The Left's Love of Rights-Stripping

Recently, a very dear moderate friend of mine told me that all leftists could never fit in the "communist" category.  After all, "they believe far too much in individual rights for that to be the case."

I've heard this vexing defense of the left often before.  My response?  "Forty-nine percent of the country paying no taxes: that's communism, brutha."

But then I realized how pedestrian and rough-and-ready an approach this was.  One needs to get at the roots of comments like these.  So I did.  The most recent, standing jurisprudence in any area reasonably conceived as circumscribing an "individual right" -- recounted below -- betrays the left as naught but an opposition force.

Communists, both Soviet and American, believe in loads of human rights...facially.  But from day one, they believe in the right of rights-stripping far more devoutly than they believe in those rights themselves.  When one reads judicial opinions down through the years, one bears witness to leftists unabashedly making honest arguments against individual rights.

The First Amendment had one purpose: protecting political and religious speech.  These are the precise types of speech -- religious and dissenting political -- that the left hates.  For example, take Everson v. Board of Education's opinion (supported by amicus curiae ACLU, by the way), written by the KKK-member, rabid anti-Catholic, and statist Hugo Black.  It's not quite the incarnate leftist support for the individual rights guaranteed by the First Amendment that any sort of a moderate would argue for.  Justice Black and the majority created ad hoc a "separation" between church and state which discriminates against all who wish to freely exercise their religion in the public sphere (specifically in public schools).  Such argumentation is regularly expropriated against the "right to choose" contemplated by school vouchers.  So it seems that the left believes in neither free religious speech nor the "right to choose" as much as they habitually yell in one's reddening face.

Regarding the First Amendment's defense of political speech, I asked my friend to please see the McCain-Feingold Act (delimiting campaign support) and the Fairness Doctrine -- and its recent rejuvenation efforts by the left -- which aims to silence political speech opposite to the left's own.  Also, one might consult North Carolina Governor (editor's note: not Congresswoman!  Thanks to commentator Dr. Dave for the correction.) Perdue's remarks and President Obama's insinuations about the ease of governance in places without elections.

All I can think of here that may pull for the argument that leftists like free speech is the way they're always prepared to blindly defend pure filth: there are a couple of controlling mid-century cases where the leftist majority on the court affirmed the rights to pornography and, more recently (along with Scalia), to flag-burning.  But this hardly amounts to the noble and self-effacing defense of un-preferred political language that moderates try to impute to leftists.

The Second Amendment serves (served) two purposes: 1) keeping state militias active (the statists have since conglomerated them into the national forces -- just as George Mason feared), and 2) keeping the individual right to arms sacrosanct.  Luckily, the latter has been affirmed (to say nothing of the former's untimely demise) by a slight majority recently in both cases, McDonald v. Chicago (2010) and District of Columbia v. Heller (2008).  But please read, my dear reader, the dissents in McDonald and Heller by Justice Stevens, where he bitterly laments that the majority has engaged in the sort of individual rights-coronation that one may imagine leftists like him to extol!  Strange position for such a "individual rights" enthusiast to take!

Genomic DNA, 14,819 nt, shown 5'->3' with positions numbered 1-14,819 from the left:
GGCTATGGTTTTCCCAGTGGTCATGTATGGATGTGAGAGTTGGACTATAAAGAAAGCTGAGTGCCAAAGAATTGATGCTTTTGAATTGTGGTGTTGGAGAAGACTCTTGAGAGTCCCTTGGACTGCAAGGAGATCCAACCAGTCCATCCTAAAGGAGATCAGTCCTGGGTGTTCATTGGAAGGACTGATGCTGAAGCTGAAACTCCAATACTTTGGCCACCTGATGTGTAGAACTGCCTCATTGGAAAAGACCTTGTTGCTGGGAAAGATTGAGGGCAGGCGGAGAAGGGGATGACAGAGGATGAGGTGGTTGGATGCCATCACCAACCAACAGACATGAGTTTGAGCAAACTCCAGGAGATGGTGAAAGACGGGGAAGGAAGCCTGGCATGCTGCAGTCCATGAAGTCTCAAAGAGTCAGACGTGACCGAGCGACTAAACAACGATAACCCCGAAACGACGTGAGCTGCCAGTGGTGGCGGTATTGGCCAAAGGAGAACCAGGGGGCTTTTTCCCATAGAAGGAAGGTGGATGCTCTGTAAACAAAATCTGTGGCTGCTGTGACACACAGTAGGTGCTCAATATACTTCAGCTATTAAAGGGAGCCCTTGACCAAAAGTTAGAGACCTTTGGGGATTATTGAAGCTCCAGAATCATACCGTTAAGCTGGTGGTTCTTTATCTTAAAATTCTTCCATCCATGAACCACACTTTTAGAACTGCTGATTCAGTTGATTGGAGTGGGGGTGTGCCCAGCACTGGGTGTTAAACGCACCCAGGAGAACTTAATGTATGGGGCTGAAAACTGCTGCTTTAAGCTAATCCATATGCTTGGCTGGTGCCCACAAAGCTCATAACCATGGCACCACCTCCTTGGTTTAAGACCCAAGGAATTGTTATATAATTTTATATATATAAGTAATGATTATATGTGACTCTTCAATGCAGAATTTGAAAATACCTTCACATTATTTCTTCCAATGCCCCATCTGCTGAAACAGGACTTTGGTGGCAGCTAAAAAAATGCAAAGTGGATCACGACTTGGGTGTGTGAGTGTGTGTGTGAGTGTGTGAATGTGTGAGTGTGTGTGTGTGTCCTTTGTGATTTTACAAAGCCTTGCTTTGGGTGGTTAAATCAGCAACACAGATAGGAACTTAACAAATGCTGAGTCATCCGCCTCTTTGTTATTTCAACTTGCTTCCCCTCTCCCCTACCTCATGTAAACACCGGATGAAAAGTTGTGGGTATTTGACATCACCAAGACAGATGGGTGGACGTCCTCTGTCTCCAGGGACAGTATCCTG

The Third through the Seventh (minus the part of the Fifth discussed below) Amendments are all criminals' rights amendments...which, yes, the left defends adamantly as pillars three and four of its Marxist scheme: defending filth (recall their defenses of pornography above).  I admit this readily.  Oh, yeah, and we all agree about not having to quarter troops, so that doesn't go too far for the moderate thesis.

The single part of the Fifth which concerns non-criminal rights -- the takings clause -- isn't much better at evincing the left's putative "wild love affair" with individual rights.  To say the least, real property rights are not an area that a leftist would cite to gain support for the notion that he's a rugged individualist.  The controlling case here is 2005's Kelo v. City of New London, where Stevens (yet again) writes eagerly for the rights-stripping majority that municipalities can take lands from private owners and hand them, more or less, to other private owners (the Constitution stipulates that the taking must be public!).  For some odd reason, Stevens the individual rights fetishist keeps on writing really, really passionate and gut-felt opinions and dissents directly against the individual  rights that leftists like him are reputed to love.

Obviously, the Ninth and Tenth Amendments are unique in that they express not individual rights, but rather a surrogation/agency thereof: i.e., states' rights (that is, if one buys the idea of localism, which is, like the other undeniable precepts denied with regularity by leftists, an undeniable precept in human affairs).  As I think anyone will cede, leftists openly hate these amendments and repudiate them by simply ignoring them.